Publishers may also want you to help in other ways. If there is a marketing campaign for your book or series, volunteer to help write some of the marketing materials, such as “a letter from the authors.” Volunteer to record a short video or to give a talk. Increasingly, publishers are also asking authors to give webinars that may be academic in nature but that refer to your book. Some publishers would love for you to write a short article or blog post. Don’t wait to be asked, volunteer to do this.

You can also ask your publisher to give you some copies to send out for reviews in journals and newsletters. For example, all the TESOL interest sections are looking for book reviews related to their members’ focus and many TESOL affiliates publish newsletters and are looking for material to fill their pages. For the IS newsletters (including this one), simply write to the newsletter editor through the TESOL community list. For the affiliate newsletters, find someone who lives in that part of the world and ask them to write a review of your book. Publishers are also increasingly willing to display part or even all of a book in an online format. One publisher calls this a virtual book fair. Find out if your publisher does this and, if so, lobby to have your book included.

  • Ask your publisher to provide you with high resolution digital files to use in your presentations [or marketing materials].This looks much more professional than the scans you can make on your own.
    –John Brezinsky, Cambridge University Press

Using Traditional Means of Marketing Your Books

Many authors started out as conference presenters and now is no time to stop. Did you write a reading text? That makes you a reading expert! Submit conference proposals on the topic of reading. Think of how you can contribute to the profession and share your knowledge. Perhaps there might be some useful examples from your book, which you can mention briefly at the end of your talk. You can also use your professional expertise to give professional development workshops. These might be done for a fee, or perhaps you’ll do them as a professional courtesy, but be sure to mention your materials or use them as examples. If you aren’t comfortable speaking in public, practice!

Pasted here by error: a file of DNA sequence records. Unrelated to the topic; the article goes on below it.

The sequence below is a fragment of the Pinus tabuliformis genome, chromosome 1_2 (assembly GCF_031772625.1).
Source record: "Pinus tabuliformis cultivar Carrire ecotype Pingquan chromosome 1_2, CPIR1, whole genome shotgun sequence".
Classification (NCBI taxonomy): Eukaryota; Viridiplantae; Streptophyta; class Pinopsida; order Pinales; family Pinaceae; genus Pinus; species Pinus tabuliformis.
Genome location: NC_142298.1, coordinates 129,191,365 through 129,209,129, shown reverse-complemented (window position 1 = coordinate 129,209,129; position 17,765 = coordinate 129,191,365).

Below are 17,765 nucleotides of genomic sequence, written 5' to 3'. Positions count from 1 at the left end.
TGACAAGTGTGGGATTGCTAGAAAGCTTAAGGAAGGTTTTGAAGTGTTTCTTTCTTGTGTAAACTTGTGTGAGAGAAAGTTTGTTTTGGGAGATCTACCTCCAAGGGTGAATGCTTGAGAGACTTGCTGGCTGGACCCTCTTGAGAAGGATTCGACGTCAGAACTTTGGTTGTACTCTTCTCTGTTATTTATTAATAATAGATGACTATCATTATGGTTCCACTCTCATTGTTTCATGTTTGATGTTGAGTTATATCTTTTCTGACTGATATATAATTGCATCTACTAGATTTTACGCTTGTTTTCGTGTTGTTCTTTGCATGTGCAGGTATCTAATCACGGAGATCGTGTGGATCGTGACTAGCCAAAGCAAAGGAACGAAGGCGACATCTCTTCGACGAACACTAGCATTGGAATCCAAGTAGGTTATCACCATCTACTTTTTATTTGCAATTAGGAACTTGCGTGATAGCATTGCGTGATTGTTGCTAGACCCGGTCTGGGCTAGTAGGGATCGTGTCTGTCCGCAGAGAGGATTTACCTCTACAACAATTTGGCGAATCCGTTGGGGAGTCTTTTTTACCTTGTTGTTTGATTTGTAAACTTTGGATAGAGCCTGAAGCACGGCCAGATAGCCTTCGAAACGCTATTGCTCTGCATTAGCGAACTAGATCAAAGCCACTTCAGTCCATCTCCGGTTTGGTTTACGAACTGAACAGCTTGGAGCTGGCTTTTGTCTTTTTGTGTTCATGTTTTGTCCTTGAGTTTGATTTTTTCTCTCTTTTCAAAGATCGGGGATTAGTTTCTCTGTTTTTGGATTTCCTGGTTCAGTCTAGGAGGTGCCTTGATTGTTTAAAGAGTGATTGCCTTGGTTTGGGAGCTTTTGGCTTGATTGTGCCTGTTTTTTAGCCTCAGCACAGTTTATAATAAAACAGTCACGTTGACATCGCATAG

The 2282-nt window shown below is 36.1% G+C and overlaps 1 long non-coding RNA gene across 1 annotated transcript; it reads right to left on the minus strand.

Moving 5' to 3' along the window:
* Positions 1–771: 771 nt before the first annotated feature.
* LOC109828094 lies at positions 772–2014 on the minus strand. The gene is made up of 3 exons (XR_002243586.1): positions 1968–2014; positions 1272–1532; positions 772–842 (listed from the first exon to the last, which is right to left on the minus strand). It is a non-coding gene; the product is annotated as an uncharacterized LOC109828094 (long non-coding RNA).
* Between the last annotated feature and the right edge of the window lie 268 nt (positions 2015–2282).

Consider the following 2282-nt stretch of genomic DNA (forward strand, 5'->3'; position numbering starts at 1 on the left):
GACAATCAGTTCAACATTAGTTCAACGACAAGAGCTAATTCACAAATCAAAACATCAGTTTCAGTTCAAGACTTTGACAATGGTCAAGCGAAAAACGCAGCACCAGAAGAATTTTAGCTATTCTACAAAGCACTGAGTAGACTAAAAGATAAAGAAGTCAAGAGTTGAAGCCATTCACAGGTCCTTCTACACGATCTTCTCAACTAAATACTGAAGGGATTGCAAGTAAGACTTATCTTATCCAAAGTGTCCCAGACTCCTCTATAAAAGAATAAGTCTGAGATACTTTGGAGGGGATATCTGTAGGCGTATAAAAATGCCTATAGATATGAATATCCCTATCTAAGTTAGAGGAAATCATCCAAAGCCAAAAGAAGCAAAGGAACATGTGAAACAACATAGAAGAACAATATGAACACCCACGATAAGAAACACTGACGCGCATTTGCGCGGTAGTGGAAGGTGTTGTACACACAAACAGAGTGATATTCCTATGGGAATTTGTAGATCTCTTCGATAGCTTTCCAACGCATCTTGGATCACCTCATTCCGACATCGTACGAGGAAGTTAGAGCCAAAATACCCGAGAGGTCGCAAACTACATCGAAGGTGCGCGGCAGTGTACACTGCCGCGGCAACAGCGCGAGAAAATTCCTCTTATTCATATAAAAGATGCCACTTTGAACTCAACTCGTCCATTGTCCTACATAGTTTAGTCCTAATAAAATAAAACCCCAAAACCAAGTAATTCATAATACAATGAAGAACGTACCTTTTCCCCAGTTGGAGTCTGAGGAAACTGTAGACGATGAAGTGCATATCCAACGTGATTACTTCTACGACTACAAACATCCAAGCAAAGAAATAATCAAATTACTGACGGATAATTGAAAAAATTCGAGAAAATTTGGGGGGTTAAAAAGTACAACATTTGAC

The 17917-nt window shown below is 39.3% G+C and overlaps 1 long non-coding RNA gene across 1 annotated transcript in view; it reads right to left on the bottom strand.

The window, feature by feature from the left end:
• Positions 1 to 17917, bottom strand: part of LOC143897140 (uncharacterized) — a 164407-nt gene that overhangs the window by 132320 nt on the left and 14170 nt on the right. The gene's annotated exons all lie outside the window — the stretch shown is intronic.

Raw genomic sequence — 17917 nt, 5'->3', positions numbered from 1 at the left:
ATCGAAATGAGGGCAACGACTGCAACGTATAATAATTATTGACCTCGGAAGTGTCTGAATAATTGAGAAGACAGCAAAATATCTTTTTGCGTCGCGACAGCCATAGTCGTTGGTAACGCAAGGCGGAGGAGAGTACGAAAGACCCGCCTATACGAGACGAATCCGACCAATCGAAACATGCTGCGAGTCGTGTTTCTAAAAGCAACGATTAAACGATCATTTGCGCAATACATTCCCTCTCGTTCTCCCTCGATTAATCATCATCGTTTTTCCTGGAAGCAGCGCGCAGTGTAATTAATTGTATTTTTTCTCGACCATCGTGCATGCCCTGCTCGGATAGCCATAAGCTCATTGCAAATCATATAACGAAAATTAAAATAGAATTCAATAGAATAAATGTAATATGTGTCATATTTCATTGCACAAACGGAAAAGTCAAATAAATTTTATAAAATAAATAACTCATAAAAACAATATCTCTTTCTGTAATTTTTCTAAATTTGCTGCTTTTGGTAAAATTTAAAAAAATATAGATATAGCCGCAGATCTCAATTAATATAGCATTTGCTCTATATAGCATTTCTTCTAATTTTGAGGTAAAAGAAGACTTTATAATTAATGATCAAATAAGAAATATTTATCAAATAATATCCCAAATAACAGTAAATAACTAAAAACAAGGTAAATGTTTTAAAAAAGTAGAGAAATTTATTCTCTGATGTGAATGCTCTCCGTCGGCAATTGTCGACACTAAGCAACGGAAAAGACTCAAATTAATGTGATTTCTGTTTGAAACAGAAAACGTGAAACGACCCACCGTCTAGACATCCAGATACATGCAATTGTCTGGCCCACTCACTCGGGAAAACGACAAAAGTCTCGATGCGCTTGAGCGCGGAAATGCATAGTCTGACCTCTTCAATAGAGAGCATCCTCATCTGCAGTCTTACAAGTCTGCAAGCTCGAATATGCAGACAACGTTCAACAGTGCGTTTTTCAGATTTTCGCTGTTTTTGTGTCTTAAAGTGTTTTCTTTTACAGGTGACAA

People can’t buy your book unless they know what it is and how to find it. When you give a talk or a workshop, bring along promotional materials with information about your book. You can make small handouts or flyers with a photo of the cover and basic information. Many teachers enjoy bookmarks with details about the books. Some authors make business cards with their contact information on one side and book information on the other. Be sure to include information on how teachers can learn more about your book—perhaps a link to your publisher’s website or to your own. You can make buttons online or stickers using a color printer to give away at the end of your talk. You can also give away your books themselves. Many regional conferences have a raffle of materials. Be sure that your book is included.

Marketing in the Digital Age

To be well-known these days means to have an online presence. Do you have a website or blog? It’s time to get one. It isn’t as hard as all that and if you need help, just ask someone or turn to the many tutorial website design sites on the Web. You can also make use of social networking sites such as Facebook and Twitter. There are entire communities of ESL teachers and learners out there. LinkedIn is a good place to connect with others in the profession and you can promote your materials there. You can also publish your conference presentations on SlideShare.